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  The end of design


'The end of design' as a title is an attention grabbing trick. It suggests that design has no more value at all when clearly the agenda of these speakers is to demonstrate a re-orientation or a redefining of the activity they previously held to be design.

'The end of modern design' would be a more qualified title for the lecture but it doesn't have the same headline impact, nor does it actually describe what has come to an end.

All new design is contemporaneous or 'modern' and this is distinctly different from modernist design. Modernism has been dead for quite some time now. So what has ended then?

Social design is unlikely to replace the proposed version of design, not only because the proposition is flawed but because design has been given too much value overall.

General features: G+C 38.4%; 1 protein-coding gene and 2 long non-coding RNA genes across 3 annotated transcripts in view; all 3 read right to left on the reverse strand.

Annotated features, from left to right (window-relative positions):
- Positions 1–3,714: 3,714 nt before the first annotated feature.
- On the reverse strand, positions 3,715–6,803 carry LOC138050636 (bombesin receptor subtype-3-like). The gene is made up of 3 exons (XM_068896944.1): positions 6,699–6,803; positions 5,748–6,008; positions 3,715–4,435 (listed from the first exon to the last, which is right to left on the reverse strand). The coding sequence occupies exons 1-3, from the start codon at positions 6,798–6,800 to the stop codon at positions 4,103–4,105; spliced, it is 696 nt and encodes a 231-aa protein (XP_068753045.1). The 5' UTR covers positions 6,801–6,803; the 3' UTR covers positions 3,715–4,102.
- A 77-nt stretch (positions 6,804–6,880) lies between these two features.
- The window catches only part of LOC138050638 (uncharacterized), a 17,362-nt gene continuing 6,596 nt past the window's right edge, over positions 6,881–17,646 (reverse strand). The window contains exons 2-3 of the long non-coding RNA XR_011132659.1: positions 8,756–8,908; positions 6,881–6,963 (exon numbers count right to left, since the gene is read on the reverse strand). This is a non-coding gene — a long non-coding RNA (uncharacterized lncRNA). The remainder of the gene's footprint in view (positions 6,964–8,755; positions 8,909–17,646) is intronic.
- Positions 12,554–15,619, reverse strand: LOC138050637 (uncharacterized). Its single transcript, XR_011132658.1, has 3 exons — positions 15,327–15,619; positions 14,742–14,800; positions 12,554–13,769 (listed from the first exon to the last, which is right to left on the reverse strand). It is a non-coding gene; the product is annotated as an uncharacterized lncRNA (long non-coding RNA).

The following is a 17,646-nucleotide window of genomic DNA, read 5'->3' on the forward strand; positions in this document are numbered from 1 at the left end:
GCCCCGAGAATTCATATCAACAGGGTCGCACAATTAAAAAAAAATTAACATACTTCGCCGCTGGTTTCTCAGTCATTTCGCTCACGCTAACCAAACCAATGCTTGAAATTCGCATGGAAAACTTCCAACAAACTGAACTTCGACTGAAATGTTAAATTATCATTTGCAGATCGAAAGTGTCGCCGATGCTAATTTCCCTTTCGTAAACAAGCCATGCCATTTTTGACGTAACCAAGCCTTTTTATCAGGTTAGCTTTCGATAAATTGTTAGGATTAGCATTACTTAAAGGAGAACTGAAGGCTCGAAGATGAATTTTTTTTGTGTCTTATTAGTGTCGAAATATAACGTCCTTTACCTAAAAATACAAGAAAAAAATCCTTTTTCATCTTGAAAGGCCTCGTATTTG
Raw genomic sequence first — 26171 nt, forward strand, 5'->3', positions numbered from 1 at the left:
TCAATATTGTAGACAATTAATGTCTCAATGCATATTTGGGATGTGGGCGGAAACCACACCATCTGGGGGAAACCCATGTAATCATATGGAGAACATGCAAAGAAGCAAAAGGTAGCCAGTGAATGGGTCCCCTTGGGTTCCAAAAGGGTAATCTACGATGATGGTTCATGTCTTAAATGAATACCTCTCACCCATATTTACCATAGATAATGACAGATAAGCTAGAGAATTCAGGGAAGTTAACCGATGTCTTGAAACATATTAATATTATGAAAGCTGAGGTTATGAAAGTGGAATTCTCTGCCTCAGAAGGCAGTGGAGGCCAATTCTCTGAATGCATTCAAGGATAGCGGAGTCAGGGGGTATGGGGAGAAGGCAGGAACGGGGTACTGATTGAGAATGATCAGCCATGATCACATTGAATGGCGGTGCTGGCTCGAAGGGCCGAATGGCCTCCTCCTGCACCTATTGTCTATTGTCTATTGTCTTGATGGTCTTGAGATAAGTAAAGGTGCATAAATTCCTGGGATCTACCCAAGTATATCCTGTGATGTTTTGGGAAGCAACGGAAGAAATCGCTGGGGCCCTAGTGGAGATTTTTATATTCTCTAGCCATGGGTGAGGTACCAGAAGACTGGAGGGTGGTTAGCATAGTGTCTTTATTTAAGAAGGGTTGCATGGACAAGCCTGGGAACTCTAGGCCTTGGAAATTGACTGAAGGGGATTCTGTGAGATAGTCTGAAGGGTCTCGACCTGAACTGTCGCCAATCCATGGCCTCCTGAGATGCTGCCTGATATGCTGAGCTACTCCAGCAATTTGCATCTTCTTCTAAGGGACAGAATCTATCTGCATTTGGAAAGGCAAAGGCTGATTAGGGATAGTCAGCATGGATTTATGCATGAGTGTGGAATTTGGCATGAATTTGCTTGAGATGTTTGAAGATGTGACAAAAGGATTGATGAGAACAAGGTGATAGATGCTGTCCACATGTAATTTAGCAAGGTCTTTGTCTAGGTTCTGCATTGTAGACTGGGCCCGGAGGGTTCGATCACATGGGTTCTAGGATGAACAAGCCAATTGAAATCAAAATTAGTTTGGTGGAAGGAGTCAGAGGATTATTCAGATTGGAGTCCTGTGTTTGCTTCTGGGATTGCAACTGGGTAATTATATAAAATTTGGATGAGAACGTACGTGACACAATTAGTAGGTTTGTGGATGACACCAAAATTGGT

Design is not responsible for the existence of things that have been designed. And design is not something that now has to adapt to more socialised environments or ways in which social thinking might be employed. Design is intimately linked to social thinking, it helps to give social products and environments expression but it does not provide the imperative ie. the reason these products and environments exist. Nor can design be responsible for imperatives that might be expressed within new and emerging social spaces.

Design is form-giving exclusively. It can be effectively separated from meaningful creativity. Suggesting that creativity is implicit in design is misleading. Many designers are creative and are involved in expressing imperatives and so design is often seen to be an all-encompassing activity but this view of design is not helpful in the long term.

Design has come to an end but it as an all-ecompassing activity that it has come to an end. Design really has ended but not for the reason these academics suggest.


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